Miniskirt march goes beyond the right to wear “minis”

Thousands of women gathered in the heart of Johannesburg led by the ANC Women’s League, the Premier of Gauteng and the Minister of Women and Children.

To some this might have been misinterpreted as a fashion parade or a fruitless exercise.

However the march which took place on February 17 was a stand against patriarchal practices disguised as cultural norms, which seek to undermine the constitutional voice of women.

The march was an initiative by the women’s league in Gauteng after the media reported the horrendous humiliation of young women at the Noord Street taxi rank.

Their only crime was to wear clothing of their choice.

According to the culprits at the taxi rank, this was a tacit invitation to commit sexual assault, as it supposedly signifies disrespect for one’s body and it is deemed uncultured.

These are narrow-minded stereotypes that continue to undermine the gains by women for total emancipation.

This is despite the legal and constitutional interventions made by the ANC-led government to recognise the voice of women and assert their rightful place in society as the equals of men.

The march is one of many interventions the ANCWL needs to embark on to change and uproot these stereotypes in broader society.

Women should reject the notion that men are the catalysts of their emancipation.

Women’s existence and significance in our communities can’t be validated by a man’s voice.

The fact that so many men and women came out to support this cause affirmed that issues affecting women are mainstream issues of national importance.

It should, however, be questioned why other male political and business leaders failed to take part in the march.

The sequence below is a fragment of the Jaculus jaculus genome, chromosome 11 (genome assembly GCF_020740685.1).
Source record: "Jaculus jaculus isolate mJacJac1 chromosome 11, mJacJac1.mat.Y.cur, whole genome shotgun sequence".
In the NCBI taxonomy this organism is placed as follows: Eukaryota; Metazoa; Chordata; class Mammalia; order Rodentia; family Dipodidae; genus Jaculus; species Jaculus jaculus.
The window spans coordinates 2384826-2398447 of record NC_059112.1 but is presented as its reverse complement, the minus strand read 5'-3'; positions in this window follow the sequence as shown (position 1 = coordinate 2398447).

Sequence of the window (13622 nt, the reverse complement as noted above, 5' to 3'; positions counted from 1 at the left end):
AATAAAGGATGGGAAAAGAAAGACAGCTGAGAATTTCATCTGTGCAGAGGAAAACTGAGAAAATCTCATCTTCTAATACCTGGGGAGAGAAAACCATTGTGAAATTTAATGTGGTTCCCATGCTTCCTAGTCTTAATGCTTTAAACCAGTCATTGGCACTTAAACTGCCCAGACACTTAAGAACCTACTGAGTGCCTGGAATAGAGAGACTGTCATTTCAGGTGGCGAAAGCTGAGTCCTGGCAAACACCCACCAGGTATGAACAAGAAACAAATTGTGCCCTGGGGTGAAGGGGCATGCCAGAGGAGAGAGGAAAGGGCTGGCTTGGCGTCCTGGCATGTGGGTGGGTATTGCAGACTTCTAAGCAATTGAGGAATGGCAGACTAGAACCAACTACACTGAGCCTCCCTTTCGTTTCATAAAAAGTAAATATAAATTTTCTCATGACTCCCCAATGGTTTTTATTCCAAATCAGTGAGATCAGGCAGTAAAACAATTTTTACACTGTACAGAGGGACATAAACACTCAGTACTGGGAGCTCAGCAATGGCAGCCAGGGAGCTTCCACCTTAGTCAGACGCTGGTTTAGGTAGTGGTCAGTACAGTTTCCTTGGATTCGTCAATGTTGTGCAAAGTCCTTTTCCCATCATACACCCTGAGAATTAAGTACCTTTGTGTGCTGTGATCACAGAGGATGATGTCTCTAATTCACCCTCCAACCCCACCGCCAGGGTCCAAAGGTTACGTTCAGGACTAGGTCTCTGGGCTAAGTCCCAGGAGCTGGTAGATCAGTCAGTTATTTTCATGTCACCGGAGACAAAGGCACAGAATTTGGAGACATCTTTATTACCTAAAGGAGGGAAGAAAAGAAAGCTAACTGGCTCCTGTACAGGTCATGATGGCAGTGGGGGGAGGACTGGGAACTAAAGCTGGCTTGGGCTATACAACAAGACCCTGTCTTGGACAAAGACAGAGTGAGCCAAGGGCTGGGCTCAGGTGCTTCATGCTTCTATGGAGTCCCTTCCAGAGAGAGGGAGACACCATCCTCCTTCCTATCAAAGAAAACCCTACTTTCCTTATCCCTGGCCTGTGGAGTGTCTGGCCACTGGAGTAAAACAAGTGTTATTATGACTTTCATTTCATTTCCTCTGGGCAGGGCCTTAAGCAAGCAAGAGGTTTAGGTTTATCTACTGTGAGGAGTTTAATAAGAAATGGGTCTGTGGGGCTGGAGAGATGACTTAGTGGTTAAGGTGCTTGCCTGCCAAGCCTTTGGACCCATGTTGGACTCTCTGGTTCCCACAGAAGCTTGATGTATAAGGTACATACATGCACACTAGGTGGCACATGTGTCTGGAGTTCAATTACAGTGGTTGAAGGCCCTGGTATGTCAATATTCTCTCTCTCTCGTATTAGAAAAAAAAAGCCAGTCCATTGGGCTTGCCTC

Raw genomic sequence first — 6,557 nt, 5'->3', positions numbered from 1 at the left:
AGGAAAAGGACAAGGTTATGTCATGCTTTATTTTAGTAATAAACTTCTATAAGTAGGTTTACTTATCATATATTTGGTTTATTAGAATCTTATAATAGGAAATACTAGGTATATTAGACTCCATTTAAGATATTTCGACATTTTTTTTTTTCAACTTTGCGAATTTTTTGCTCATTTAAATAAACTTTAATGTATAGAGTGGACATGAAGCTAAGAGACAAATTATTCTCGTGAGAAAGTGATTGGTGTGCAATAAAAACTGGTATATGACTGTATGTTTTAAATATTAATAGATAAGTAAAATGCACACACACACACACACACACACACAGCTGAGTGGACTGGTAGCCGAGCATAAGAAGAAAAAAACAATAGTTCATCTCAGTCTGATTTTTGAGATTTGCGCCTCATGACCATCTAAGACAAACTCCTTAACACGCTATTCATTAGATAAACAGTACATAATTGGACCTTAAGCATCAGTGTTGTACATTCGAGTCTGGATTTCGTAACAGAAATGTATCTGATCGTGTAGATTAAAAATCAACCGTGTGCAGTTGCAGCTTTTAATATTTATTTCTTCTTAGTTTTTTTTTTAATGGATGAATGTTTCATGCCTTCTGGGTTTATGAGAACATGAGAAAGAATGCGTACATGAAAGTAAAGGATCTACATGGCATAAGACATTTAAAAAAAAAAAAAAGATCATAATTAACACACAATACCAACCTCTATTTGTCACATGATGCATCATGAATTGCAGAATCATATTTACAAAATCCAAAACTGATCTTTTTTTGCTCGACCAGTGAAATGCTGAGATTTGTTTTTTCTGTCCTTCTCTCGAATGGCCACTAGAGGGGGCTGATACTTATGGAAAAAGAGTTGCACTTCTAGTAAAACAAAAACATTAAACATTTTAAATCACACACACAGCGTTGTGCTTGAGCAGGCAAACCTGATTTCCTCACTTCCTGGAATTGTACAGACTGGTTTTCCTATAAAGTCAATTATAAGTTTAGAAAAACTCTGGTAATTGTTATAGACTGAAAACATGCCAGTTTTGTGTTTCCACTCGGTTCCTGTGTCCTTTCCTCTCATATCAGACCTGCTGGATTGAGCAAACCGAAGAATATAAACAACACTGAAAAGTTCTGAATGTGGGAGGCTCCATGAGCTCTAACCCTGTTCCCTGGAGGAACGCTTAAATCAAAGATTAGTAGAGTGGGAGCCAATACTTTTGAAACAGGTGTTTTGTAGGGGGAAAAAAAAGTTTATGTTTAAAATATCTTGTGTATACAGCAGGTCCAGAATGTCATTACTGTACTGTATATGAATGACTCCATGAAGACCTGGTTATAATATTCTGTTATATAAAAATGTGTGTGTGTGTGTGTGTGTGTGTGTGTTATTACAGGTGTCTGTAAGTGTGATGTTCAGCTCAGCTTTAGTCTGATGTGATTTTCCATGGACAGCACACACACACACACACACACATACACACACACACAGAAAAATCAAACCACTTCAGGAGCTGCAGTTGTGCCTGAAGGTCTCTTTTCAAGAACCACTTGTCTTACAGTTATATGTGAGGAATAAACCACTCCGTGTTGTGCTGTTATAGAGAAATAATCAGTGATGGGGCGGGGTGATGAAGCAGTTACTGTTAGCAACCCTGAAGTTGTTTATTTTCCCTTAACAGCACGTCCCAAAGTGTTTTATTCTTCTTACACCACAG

Our leaders should not only be preachers of the values enshrined in our Constitution, they should lead from the front.

Domestic violence and abuse remain pertinent issues in South Africa and make a big contribution to crime.

Therefore it is very important for more political and business leaders prioritise these matters.

The ANCWL has started a very important campaign through the miniskirt saga, but it should be further developed as a tool to educate our communities.

Many men at the Noord taxi rank and other places where such bad behaviour is normal are also victims of societal stereotypes which continue to support the exploitation of women.

People should be educated about the role of culture, religion and business practices in institutionalising patriarchy.

We should also condemn patriarchal attitudes when they are expressed by women themselves. Women at times fall victim to their own inferiority complexes; it was strange to hear them saying: “She deserves it.”

A woman is deemed to be less human if she is not validated by a man.

This also happens in institutions such as marriage where there is no equality, but a master-slave relationship is institutionalised through religious and cultural norms.

Let’s hope that this will just be the beginning for the ANCWL and that this campaign will be owned by broader society and not just political formations.


Numsa News No 1, April 2012